Why should we care about our history?

After over a year in the making, I was finally blessed with the opportunity to do something I never thought I’d do.  Monday, June 6 was the first meeting of “The Role of Faith in the American Revolution”, at Brooklake Community Church, in Federal Way, WA.

When I say I never thought I’d ever do it, it’s because while growing up I never liked history.  It was always taught in such a way that was uninteresting to me.  I didn’t see the relevance to today and honestly I didn’t care what a bunch of men in wigs did, over 200 years ago.  It wasn’t until I started hearing things about our history that I’d never heard, that I got interested like never before.  In fact, I can’t get enough.  It took me a long time to narrow down the curriculum simply because there was so much evidence that America is indeed a Christian nation.  I had to do something about this because I felt so cheated.  I needed to make it right and share this rich history with anyone who would listen.

There were 8 people in attendance, including myself.   I was overwhelmed at the turnout because when I signed up to lead this group I was told not to expect much because people have a hard time committing to small groups in the summertime.  My brother, James, who has always been a huge force of support for me, as well as a cache of faith-based knowledge, was in attendance.  As were a few other familiar faces from past groups I’d joined last quarter.  I also met three new faces who were hungry for the truth about our roots.  It was a lively discussion that could have gone on for hours and I’m so grateful to everyone in attendance.  It was the beginning of something much greater than myself.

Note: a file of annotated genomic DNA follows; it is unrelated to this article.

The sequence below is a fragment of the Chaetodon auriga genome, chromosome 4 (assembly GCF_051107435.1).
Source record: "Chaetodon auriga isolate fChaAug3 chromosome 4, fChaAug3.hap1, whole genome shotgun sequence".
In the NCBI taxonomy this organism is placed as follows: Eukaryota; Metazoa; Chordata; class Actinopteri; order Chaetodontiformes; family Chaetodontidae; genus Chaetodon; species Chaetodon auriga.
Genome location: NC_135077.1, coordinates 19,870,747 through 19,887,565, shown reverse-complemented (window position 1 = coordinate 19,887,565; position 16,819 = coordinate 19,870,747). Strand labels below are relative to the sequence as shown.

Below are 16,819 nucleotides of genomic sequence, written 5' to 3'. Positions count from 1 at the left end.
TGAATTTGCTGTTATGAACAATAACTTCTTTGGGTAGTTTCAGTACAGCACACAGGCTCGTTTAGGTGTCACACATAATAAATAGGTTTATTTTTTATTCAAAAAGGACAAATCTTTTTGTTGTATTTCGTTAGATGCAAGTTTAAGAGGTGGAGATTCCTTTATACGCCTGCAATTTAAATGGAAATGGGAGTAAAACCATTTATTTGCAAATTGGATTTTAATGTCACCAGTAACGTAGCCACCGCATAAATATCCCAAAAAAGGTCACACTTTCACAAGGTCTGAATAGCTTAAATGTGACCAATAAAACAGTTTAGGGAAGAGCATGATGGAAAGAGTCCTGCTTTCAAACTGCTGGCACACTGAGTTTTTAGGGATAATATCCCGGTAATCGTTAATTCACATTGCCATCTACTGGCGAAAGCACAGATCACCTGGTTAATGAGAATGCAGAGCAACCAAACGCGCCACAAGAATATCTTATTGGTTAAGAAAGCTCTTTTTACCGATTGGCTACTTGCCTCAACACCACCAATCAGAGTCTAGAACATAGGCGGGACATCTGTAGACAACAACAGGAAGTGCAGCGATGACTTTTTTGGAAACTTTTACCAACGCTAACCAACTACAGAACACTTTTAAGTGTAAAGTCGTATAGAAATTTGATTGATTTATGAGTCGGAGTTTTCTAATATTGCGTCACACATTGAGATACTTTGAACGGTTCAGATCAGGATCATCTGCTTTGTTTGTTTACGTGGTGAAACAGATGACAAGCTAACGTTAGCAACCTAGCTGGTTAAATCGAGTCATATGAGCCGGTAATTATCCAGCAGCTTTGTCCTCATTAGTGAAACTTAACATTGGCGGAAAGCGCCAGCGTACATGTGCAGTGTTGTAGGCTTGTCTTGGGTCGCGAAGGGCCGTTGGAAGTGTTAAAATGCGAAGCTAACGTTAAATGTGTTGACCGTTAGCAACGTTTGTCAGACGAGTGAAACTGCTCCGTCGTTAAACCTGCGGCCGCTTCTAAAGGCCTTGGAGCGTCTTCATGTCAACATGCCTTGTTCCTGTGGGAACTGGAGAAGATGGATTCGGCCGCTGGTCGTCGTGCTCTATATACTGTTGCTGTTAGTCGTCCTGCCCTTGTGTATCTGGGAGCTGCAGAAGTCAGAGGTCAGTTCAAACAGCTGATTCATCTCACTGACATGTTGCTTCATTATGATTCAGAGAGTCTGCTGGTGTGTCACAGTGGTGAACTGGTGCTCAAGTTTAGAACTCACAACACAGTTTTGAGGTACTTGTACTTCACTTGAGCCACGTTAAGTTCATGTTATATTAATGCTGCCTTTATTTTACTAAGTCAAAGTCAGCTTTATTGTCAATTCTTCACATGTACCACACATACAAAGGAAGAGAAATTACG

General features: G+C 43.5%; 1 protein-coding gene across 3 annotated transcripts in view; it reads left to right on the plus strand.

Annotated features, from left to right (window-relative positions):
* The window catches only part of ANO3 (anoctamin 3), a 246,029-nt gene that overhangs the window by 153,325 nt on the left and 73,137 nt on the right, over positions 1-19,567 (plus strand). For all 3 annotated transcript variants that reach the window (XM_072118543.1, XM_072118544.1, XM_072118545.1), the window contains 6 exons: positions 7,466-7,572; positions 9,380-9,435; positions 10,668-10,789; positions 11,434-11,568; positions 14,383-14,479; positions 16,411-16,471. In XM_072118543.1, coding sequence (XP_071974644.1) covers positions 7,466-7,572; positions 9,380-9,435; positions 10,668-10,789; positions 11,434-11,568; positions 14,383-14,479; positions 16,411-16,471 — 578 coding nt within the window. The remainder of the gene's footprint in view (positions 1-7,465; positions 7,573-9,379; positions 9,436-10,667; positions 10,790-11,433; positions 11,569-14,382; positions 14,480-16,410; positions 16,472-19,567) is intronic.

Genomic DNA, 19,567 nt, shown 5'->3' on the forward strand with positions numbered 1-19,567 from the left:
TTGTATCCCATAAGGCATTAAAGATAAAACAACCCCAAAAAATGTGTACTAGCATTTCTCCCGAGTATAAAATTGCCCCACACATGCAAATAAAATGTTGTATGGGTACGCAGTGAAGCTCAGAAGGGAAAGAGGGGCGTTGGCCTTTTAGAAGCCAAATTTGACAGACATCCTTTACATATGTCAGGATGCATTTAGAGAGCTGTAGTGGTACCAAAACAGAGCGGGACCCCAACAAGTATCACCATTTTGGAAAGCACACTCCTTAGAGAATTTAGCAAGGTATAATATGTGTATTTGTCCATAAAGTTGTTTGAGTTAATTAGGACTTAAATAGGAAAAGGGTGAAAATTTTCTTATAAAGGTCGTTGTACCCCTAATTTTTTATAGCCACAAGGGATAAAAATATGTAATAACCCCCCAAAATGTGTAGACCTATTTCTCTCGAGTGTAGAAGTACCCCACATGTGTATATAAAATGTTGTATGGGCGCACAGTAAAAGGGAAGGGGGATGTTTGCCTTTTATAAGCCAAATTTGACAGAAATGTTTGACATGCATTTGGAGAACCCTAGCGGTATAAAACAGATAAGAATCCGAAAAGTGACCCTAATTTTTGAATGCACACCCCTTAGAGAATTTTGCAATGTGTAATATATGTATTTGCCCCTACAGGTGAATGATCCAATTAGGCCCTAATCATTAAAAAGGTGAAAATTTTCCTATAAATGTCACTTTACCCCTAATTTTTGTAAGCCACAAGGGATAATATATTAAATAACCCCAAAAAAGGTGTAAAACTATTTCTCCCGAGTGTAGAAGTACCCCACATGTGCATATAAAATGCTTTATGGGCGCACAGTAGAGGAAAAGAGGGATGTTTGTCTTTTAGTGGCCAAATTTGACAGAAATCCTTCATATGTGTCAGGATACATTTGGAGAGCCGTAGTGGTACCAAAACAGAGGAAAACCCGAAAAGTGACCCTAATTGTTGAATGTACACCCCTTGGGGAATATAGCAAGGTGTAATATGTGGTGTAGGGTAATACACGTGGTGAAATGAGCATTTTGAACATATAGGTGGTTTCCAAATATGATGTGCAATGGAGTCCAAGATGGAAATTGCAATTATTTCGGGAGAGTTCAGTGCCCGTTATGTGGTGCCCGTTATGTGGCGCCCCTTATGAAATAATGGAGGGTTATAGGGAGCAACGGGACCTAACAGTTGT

Did you know that a man named Joseph Hayne Rainey who was born into slavery, became the first African American Speaker of the House in 1874?  Or, did you know that before the Declaration of Independence was written (1773) the Founders moved toward abolishing slavery only to have the King veto those laws?  Did you know that 24 of the 56 signers of the Declaration of Independence held what today would be considered Bible school degrees?  This is important history.  And it’s being erased.

The 1st 6 African American Congressmen & Senator

The 1st 6 African American Congressmen & Senator

Our next meeting is on June 20 where we’ll be discussing the real story behind the so-called “wall of separation between church and state”.  It’s up to us to teach this history to our children.  The schools, even if they want to, cannot do it because of the very thing we’ll be discussing.  If you have any questions, please contact me by e-mail at pacificthinktees@gmail.com.

*Please consider supporting the owner of this blog by visiting PacificThinkTees.com

Advertisements

Previous Older Entries Next Newer Entries

Archive